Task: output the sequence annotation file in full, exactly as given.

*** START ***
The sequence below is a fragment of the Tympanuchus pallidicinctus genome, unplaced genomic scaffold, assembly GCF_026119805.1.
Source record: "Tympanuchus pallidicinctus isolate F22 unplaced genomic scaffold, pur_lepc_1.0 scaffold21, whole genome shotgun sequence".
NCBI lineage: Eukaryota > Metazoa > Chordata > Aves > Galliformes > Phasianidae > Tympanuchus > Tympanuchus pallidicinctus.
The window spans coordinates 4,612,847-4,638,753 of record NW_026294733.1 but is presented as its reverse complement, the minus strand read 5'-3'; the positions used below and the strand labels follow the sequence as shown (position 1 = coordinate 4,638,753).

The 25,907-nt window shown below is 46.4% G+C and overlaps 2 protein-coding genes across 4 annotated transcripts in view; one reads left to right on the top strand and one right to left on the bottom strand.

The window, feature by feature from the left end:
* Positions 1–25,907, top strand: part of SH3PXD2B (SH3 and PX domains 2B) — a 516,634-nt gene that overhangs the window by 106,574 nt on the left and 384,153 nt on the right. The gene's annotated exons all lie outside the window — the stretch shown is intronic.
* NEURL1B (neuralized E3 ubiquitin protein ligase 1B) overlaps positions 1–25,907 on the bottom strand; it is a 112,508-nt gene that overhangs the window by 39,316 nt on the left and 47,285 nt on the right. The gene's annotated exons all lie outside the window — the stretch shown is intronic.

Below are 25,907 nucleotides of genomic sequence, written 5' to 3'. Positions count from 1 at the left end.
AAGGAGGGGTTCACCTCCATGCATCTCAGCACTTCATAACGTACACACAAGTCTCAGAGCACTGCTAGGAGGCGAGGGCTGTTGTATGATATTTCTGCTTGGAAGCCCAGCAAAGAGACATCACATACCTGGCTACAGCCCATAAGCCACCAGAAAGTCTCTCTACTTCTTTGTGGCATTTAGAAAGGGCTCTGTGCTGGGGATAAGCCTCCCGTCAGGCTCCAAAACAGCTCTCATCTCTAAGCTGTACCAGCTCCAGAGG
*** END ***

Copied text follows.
The sequence below is a fragment of the Tympanuchus pallidicinctus genome, unplaced genomic scaffold, assembly GCF_026119805.1.
Source record: "Tympanuchus pallidicinctus isolate F22 unplaced genomic scaffold, pur_lepc_1.0 scaffold21, whole genome shotgun sequence".
NCBI lineage: Eukaryota > Metazoa > Chordata > Aves > Galliformes > Phasianidae > Tympanuchus > Tympanuchus pallidicinctus.
The window spans coordinates 4,612,847-4,638,753 of record NW_026294733.1 but is presented as its reverse complement, the minus strand read 5'-3'; the positions used below and the strand labels follow the sequence as shown (position 1 = coordinate 4,638,753).

The 25,907-nt window shown below is 46.4% G+C and overlaps 2 protein-coding genes across 4 annotated transcripts in view; one reads left to right on the top strand and one right to left on the bottom strand.

The window, feature by feature from the left end:
* Positions 1–25,907, top strand: part of SH3PXD2B (SH3 and PX domains 2B) — a 516,634-nt gene that overhangs the window by 106,574 nt on the left and 384,153 nt on the right. The gene's annotated exons all lie outside the window — the stretch shown is intronic.
* NEURL1B (neuralized E3 ubiquitin protein ligase 1B) overlaps positions 1–25,907 on the bottom strand; it is a 112,508-nt gene that overhangs the window by 39,316 nt on the left and 47,285 nt on the right. The gene's annotated exons all lie outside the window — the stretch shown is intronic.

Below are 25,907 nucleotides of genomic sequence, written 5' to 3'. Positions count from 1 at the left end.
AAGGAGGGGTTCACCTCCATGCATCTCAGCACTTCATAACGTACACACAAGTCTCAGAGCACTGCTAGGAGGCGAGGGCTGTTGTATGATATTTCTGCTTGGAAGCCCAGCAAAGAGACATCACATACCTGGCTACAGCCCATAAGCCACCAGAAAGTCTCTCTACTTCTTTGTGGCATTTAGAAAGGGCTCTGTGCTGGGGATAAGCCTCCCGTCAGGCTCCAAAACAGCTCTCATCTCTAAGCTGTACCAGCTCCAGAGG